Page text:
The white guy who discovered Sidibé is André Magnin, an independent curator who was actually looking for someone else in Mali. Magnin, to some extent or another, did or does represent the Contemporary African Art Center (CAAC), a project funded by Jean Pigozzi, who is another white guy who happens to have a hell of a lot of money. What exactly the relationships between Magnin, CAAC, and Pigozzi are is a little murky, probably deliberately. Things like CAAC are usually in part a tax dodge anyways.

Ok, so, digging further we find that CAAC/Magnin hold a bunch of Sidibé's negatives, that MSU (where the Archive above lives) appears to be somewhat pissy about this, not least because Magnin clearly has the good ones and the Archive has the shitty ones. If you poke around the Archive a bit, you find some material about how they are very careful that negatives never leave Mali, always remain in the hands of the right people etc, because there's been a lot of LOOTING and STUFF which they're vague about. Another MSU professor mentioned on twitter, without sources, that Magnin has attempted (or is now attempting) to buy the copyrights from Sidibé's family.

In case you were wondering, the princpals at the Archive in the USA are both white. The guy who accused Magnin of trying to buy copyrights? Yup. White guy.

Me? Yes, also a white guy. It's like some kinda fuckin' pattern here.

So, what we have here is a set of pictures, which Magnin essentially made valuable through the marketing efforts. There is now money and prestige on the line, and a Whole Bunch of White People are set to squabble over who gets it.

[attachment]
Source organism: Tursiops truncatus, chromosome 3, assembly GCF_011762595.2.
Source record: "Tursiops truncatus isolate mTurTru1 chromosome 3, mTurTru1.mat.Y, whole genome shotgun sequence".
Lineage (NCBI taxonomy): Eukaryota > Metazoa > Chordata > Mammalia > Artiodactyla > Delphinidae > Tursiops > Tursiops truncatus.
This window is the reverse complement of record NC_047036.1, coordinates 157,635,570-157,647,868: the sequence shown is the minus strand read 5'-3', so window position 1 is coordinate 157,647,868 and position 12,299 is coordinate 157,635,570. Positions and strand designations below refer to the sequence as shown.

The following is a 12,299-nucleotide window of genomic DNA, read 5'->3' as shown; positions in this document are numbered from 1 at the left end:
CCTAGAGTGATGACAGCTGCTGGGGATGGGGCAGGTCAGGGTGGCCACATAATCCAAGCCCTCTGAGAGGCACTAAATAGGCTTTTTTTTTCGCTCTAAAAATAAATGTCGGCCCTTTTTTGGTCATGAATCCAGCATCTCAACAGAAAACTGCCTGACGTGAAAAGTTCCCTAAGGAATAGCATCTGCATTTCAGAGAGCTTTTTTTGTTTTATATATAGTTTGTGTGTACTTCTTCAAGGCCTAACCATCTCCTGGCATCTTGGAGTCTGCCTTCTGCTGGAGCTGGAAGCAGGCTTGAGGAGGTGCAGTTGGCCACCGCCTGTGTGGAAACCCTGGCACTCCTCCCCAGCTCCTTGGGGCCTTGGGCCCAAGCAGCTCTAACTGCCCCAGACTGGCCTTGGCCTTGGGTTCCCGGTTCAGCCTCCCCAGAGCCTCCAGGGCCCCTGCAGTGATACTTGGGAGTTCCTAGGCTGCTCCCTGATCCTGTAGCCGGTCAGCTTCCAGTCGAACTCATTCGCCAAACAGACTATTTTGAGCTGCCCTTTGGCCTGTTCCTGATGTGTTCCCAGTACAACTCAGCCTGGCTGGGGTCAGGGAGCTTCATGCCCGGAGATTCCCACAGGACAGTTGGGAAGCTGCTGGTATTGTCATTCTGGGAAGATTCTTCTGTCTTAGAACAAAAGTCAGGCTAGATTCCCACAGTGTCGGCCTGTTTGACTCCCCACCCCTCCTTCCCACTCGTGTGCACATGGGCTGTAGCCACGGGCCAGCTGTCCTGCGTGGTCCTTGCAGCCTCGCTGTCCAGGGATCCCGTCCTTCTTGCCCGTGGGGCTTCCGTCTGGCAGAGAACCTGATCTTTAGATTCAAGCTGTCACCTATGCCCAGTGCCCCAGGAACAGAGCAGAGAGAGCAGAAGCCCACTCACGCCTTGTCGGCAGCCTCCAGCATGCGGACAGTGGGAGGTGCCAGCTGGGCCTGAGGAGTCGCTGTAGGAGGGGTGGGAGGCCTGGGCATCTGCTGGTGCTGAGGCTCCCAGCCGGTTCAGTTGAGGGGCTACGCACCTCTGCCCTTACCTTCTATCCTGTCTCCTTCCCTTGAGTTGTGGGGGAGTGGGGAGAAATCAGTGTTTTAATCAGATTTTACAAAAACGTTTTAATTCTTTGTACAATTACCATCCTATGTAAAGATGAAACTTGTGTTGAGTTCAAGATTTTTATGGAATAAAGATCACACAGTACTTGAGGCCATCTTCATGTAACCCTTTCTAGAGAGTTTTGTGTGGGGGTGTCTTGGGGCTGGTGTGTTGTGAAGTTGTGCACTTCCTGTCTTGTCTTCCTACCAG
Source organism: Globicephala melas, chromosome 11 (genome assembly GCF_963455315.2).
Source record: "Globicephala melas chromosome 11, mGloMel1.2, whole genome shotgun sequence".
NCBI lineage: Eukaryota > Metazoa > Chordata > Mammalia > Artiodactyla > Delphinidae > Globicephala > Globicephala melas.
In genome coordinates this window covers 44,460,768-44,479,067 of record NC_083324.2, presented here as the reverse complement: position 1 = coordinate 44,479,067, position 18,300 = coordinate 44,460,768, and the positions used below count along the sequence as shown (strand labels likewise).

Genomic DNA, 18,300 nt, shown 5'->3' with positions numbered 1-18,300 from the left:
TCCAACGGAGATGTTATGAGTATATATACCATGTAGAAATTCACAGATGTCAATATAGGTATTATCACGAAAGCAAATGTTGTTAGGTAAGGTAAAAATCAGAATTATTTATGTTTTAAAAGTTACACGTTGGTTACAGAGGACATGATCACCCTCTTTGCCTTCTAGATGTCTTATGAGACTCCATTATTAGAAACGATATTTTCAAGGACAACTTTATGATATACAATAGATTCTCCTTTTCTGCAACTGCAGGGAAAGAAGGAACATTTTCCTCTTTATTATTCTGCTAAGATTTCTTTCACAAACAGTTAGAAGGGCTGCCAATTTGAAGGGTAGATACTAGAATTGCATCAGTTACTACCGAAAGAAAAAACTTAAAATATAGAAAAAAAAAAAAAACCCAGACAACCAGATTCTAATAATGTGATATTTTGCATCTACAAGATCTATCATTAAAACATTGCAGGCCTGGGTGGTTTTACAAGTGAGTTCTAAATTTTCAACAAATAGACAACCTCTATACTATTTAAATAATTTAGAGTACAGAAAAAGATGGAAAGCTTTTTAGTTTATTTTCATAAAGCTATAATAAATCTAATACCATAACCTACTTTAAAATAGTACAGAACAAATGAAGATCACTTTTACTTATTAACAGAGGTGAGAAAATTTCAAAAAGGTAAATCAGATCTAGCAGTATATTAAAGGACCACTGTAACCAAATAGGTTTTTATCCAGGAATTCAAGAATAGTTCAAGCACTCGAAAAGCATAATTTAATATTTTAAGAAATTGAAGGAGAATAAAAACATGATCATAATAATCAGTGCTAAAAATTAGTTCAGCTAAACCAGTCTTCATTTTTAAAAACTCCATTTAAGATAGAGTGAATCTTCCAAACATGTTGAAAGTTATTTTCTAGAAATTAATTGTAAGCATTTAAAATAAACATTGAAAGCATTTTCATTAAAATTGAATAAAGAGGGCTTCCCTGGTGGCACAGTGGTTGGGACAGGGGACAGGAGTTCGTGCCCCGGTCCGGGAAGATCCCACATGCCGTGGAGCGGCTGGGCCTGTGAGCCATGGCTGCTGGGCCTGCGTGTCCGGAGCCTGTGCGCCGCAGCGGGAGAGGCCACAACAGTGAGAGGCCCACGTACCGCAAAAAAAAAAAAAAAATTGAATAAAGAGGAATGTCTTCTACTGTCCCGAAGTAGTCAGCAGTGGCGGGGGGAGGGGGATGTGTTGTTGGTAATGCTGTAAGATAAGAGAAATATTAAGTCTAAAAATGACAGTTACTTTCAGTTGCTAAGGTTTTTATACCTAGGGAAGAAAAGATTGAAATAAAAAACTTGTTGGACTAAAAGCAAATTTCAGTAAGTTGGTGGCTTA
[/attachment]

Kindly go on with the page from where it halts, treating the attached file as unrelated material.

What seems to have occurred is that Sidibé took a bunch of photos of Malians in nightclubs and at parties in the 1950s and 1960s. They're pretty good pictures, fun to look at, interesting because of context. Had they been shot in Harlem they would have been a minor curiosity. Since they were shot in Africa, they're much more interesting to Euros and Americans. People like me. Me, in particular. They do tell us something that we did not know, but which many people in Africa (not least the Malians) knew then: namely that African youth look and act a lot like Euro and American youth given the chance.

There is a distressing subtext here, about which we can do nothing. It is possible to read these pictures thus: Look at the Africans, why, they're almost like us, what a surprise! Well, they were, until of course the wheels fell off and they re-descended back into their natural state of savagery and poverty, because, Africa.

There is, however, no doubt that Magnin was instrumental in creating the value in these pictures. Sidibé took them, certainly. I will speculate that across Africa over the last 75 years, many photographers have built many such archives. It's just the stuff that was going on, that Sidibé could shoot for money. Africa, obviously, has had lots of photographers and I dare say many of them made some money taking pictures along the way. No Magnin, no value. Obviously, no Sidibé, no value either. Photographs in general, and these photographs perhaps a little more, are valuable because of what they depict (Sidibé) combined with how and where and to whom they are presented (Magnin).

Several questions are raised here.